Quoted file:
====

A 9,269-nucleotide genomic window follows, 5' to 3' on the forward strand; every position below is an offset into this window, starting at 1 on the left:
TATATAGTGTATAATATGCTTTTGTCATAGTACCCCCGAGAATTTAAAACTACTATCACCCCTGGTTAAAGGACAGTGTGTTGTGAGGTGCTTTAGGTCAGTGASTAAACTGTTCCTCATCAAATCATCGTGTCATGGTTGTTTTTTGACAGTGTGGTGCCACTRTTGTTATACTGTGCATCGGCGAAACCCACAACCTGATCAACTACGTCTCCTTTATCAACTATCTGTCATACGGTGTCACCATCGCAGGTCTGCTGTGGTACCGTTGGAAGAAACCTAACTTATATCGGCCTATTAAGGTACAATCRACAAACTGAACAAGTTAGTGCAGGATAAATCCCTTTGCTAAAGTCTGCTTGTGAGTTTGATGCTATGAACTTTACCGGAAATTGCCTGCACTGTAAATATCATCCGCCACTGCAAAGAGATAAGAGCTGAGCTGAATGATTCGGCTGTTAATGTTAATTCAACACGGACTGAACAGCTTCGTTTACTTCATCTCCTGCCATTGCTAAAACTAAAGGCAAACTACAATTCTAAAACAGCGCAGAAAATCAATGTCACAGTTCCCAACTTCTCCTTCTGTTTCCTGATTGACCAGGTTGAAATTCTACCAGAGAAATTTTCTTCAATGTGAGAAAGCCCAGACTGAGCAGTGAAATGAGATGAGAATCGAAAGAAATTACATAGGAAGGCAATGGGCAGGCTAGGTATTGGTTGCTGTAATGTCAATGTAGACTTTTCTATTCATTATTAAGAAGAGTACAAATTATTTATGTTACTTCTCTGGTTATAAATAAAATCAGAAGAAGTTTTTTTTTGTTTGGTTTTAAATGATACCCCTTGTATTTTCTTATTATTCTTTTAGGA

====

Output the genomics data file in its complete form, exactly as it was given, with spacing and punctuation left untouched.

A 9,269-nucleotide genomic window follows, 5' to 3' on the forward strand; every position below is an offset into this window, starting at 1 on the left:
TATATAGTGTATAATATGCTTTTGTCATAGTACCCCCGAGAATTTAAAACTACTATCACCCCTGGTTAAAGGACAGTGTGTTGTGAGGTGCTTTAGGTCAGTGASTAAACTGTTCCTCATCAAATCATCGTGTCATGGTTGTTTTTTGACAGTGTGGTGCCACTRTTGTTATACTGTGCATCGGCGAAACCCACAACCTGATCAACTACGTCTCCTTTATCAACTATCTGTCATACGGTGTCACCATCGCAGGTCTGCTGTGGTACCGTTGGAAGAAACCTAACTTATATCGGCCTATTAAGGTACAATCRACAAACTGAACAAGTTAGTGCAGGATAAATCCCTTTGCTAAAGTCTGCTTGTGAGTTTGATGCTATGAACTTTACCGGAAATTGCCTGCACTGTAAATATCATCCGCCACTGCAAAGAGATAAGAGCTGAGCTGAATGATTCGGCTGTTAATGTTAATTCAACACGGACTGAACAGCTTCGTTTACTTCATCTCCTGCCATTGCTAAAACTAAAGGCAAACTACAATTCTAAAACAGCGCAGAAAATCAATGTCACAGTTCCCAACTTCTCCTTCTGTTTCCTGATTGACCAGGTTGAAATTCTACCAGAGAAATTTTCTTCAATGTGAGAAAGCCCAGACTGAGCAGTGAAATGAGATGAGAATCGAAAGAAATTACATAGGAAGGCAATGGGCAGGCTAGGTATTGGTTGCTGTAATGTCAATGTAGACTTTTCTATTCATTATTAAGAAGAGTACAAATTATTTATGTTACTTCTCTGGTTATAAATAAAATCAGAAGAAGTTTTTTTTTGTTTGGTTTTAAATGATACCCCTTGTATTTTCTTATTATTCTTTTAGGA